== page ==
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Canon M10 vs Olympus E-M1X

The Canon EOS M10 and the Olympus OM-D E-M1X are two digital cameras that were announced, respectively, in October 2015 and January 2019. Both the M10 and the E-M1X are mirrorless interchangeable lens cameras that are based on an APS-C (M10) and a Four Thirds (E-M1X) sensor. The Canon has a resolution of 17.9 megapixels, whereas the Olympus provides 20.2 MP.

Below is an overview of the main specs of the two cameras as a starting point for the comparison.

Headline Specifications
Canon M10 versus Olympus E-M1X
Canon M10 Olympus E-M1X
Mirrorless system camera Mirrorless system camera
Canon EF-M mount lenses Micro Four Thirds lenses
17.9 MP, APS-C Sensor 20.2 MP, Four Thirds Sensor
1080/30p Video 4K/30p Video
ISO 100-12,800 (100 - 25,600) ISO 200-25,600
No viewfinder, LCD framing Electronic viewfinder (2360k dots)
3.0 LCD, 1040k dots 3.0 LCD, 1037k dots
Tilting touchscreen Swivel touchscreen
4.6 shutter flaps per second 18 shutter flaps per second
Lens stabilization onlyIn-body stabilization
not weather sealedWeathersealed body
255 shots per battery charge870 shots per battery charge
108 x 67 x 35 mm, 301 g 144 x 147 x 75 mm, 997 g

Going beyond this snapshot of core features and characteristics, what are the differences between the Canon EOS M10 and the Olympus OM-D E-M1X? Which one should you buy? Read on to find out how these two cameras compare with respect to their body size, their imaging sensors, their shooting features, their input-output connections, and their reception by expert reviewers.

Body comparison

The physical size and weight of the Canon M10 and the Olympus E-M1X are illustrated in the side-by-side display below. The two cameras are presented according to their relative size. Three consecutive perspectives from the front, the top, and the back are available. All width, height and depth measures are rounded to the nearest millimeter.

The M10 can be obtained in two different colors (black, white), while the E-M1X is also available in two color-versions, but different ones (black, silver).

Size Canon M10 vs Olympus E-M1X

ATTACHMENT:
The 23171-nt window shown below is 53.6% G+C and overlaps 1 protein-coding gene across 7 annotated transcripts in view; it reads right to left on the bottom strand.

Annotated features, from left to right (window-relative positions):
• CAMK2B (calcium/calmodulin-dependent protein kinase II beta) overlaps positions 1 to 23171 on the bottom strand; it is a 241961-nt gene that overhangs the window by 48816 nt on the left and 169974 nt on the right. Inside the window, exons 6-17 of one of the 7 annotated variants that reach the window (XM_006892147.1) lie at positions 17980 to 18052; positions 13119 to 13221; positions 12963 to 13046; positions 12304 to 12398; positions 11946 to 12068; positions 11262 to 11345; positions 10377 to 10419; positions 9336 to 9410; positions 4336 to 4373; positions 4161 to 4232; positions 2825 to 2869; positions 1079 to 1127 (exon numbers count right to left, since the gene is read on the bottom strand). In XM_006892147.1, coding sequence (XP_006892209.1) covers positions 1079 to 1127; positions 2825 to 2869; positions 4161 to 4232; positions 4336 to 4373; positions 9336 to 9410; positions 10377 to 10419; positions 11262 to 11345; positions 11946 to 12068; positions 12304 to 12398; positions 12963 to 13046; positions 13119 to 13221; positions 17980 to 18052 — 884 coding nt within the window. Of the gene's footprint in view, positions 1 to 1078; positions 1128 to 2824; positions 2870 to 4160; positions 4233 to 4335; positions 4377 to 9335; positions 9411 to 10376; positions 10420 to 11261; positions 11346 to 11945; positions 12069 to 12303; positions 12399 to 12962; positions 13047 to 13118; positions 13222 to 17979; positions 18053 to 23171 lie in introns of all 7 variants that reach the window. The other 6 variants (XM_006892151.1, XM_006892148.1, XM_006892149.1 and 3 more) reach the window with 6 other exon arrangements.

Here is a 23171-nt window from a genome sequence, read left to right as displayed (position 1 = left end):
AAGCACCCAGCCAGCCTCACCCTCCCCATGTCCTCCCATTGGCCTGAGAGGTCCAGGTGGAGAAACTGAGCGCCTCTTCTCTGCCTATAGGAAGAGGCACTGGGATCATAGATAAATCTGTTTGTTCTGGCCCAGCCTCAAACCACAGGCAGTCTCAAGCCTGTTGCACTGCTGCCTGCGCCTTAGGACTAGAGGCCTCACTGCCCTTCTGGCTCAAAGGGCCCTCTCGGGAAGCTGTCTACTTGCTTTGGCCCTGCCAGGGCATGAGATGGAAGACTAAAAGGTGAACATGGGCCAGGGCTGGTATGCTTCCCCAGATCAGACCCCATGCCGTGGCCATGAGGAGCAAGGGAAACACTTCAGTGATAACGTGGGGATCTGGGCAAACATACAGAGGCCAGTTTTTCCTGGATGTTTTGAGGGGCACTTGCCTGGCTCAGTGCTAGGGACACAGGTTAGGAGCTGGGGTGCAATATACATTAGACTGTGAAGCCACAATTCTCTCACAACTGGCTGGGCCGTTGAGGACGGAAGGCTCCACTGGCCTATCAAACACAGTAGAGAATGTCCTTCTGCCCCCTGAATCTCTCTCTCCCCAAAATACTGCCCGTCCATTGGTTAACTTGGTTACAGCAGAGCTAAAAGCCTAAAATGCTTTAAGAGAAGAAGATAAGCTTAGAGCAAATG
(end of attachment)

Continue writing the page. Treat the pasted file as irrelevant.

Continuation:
Compare M10 versus E-M1X top
Comparison M10 or E-M1X rear

If the front view area (width x height) of the cameras is taken as an aggregate measure of their size, the Olympus E-M1X is considerably larger (193 percent) than the Canon M10. Moreover, the E-M1X is substantially heavier (231 percent) than the M10. It is noteworthy in this context that the E-M1X is splash and dust-proof, while the M10 does not feature any corresponding weather-sealing.

The above size and weight comparisons are to some extent incomplete since they do not consider the interchangeable lenses that both of these cameras require. Hence, you might want to study and compare the specifications of available lenses in order to get the full picture of the size and weight of the two camera systems.

Concerning battery life, the M10 gets 255 shots out of its LP-E12 battery, while the E-M1X can take 870 images on a single charge of its BLH-1 power pack. As can be seen in the images above, the E-M1X has a battery grip built in. This facilitates image-taking in portrait orientation and gives it additional battery power. The power pack in the E-M1X can be charged via the USB port, which can be very convenient when travelling.

The table below summarizes the key physical specs of the two cameras alongside a broader set of comparators. If you want to switch the focus of the display and review another camera pair, you can move across to the CAM-parator tool and choose from the broad selection of possible camera comparisons there.

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Body Specifications
    Camera
Model
Camera
Width
Camera
Height
Camera
Depth
Camera
Weight
Battery
Life
Weather
Sealing
Camera
Launch
Launch
Price (USD)
Street
Price
1.
 
Canon M10 108 mm 67 mm 35 mm 301 g 255 n Oct 2015 499i
2.
 
Olympus E-M1X 144 mm 147 mm 75 mm 997 g 870 Y Jan 2019 2,999 i
3.
 
Canon M100 108 mm 67 mm 35 mm 302 g 295 n Aug 2017 499i
4.
 
Canon G7 X Mark II 106 mm 61 mm 42 mm 319 g 265 n Feb 2016 699i
5.
 
Canon M5 116 mm 89 mm 61 mm 427 g 295 n Sep 2016 979 i
6.
 
Canon G5 X 112 mm 76 mm 44 mm 353 g 210 n Oct 2015 799i
7.
 
Canon G9 X 98 mm 58 mm 31 mm 209 g 220 n Oct 2015 529i
8.
 
Canon M3 111 mm 68 mm 44 mm 366 g 250 n Feb 2015 679i
9.
 
Canon 1200D 130 mm 100 mm 78 mm 480 g 500 n Feb 2014 449i